Lifestyle & Culture

Account Insecurity

December 2, 2018



EARLIER TODAY, wanting to write a post in this very space, I accidentally clicked the wrong thing on my computer and I was locked out of my blog. It turned out to be worse than being locked out of my house, which has happened to me more than once. All I had to do in each of those instances was open a window. That’s a simple task here in Maine because none of our windows have locks. Any idiot can just slide them open and climb in. It was harder back in D.C., where I had to use a rock to break a pane of glass in a French door and then stick my hand inside to turn the doorknob. I got inside easily enough but immediately had to go to the ER because I had inadvertently slit my wrist doing so. I needed six stitches and endured a frantic drive to the hospital with my teenage son, unlicensed but with a learner’s permit, at the wheel. Just for fun, God threw in a severe thunderstorm enroute. Still, despite all of that, it was easier, though bloodier, than getting locked out of my blog.

First I received a message saying I no longer could access this blog. Then came the barrage of  security questions. What was my favorite pet? Jesus, that changes on a daily basis! I tried “Tank,” our adorable dead pug from years ago. Nope. Then I tried “Daisy,” my feline soul mate, also deceased. No again. Okay, what city were you born in? I found out just today that Brooklyn is not a city, it’s only a borough inside a city, that being New York City. Of course I knew that, who doesn’t, but a card laid is a card played. There are no do-overs with a computer.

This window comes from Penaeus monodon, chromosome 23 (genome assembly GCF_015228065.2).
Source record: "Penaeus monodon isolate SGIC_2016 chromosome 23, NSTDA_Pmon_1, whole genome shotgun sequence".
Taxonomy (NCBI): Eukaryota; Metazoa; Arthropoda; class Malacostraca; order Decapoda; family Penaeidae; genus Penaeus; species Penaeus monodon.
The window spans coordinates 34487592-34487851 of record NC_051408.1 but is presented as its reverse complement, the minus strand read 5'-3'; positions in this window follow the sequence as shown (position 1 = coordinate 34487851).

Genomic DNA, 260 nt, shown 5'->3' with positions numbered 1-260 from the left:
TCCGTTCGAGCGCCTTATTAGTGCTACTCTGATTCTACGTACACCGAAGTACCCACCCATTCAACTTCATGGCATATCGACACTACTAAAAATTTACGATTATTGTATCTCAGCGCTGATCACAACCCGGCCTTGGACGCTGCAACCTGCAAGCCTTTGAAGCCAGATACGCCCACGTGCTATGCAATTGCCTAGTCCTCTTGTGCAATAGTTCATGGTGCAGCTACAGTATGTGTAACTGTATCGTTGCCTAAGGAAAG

By then the Google people were suspicious and requested the phone number on the account. Only it was an old one from years ago that I couldn’t remember. After entering the wrong phone number, all hell broke loose. In no time my email flooded with messages from Google saying my account was “in peril.” They sent me several sets of numbers to use to unlock it, but each time I also had to enter a password with it and it was never the right one, despite my having to create a new password each time. Finally came the message that I had tried too many times, and I would have to wait until later, when “someone will contact you.”

After a lot of time and frustration, with frantic emails to this account and that account, and numerous text messages to my cell phone sounding the alarm, I finally managed to get back in. Don’t ask me how. All I know is that throwing a rock at my computer would have been so much easier.

—Andrea Rouda

Andrea Rouda blogs at The Daily Droid

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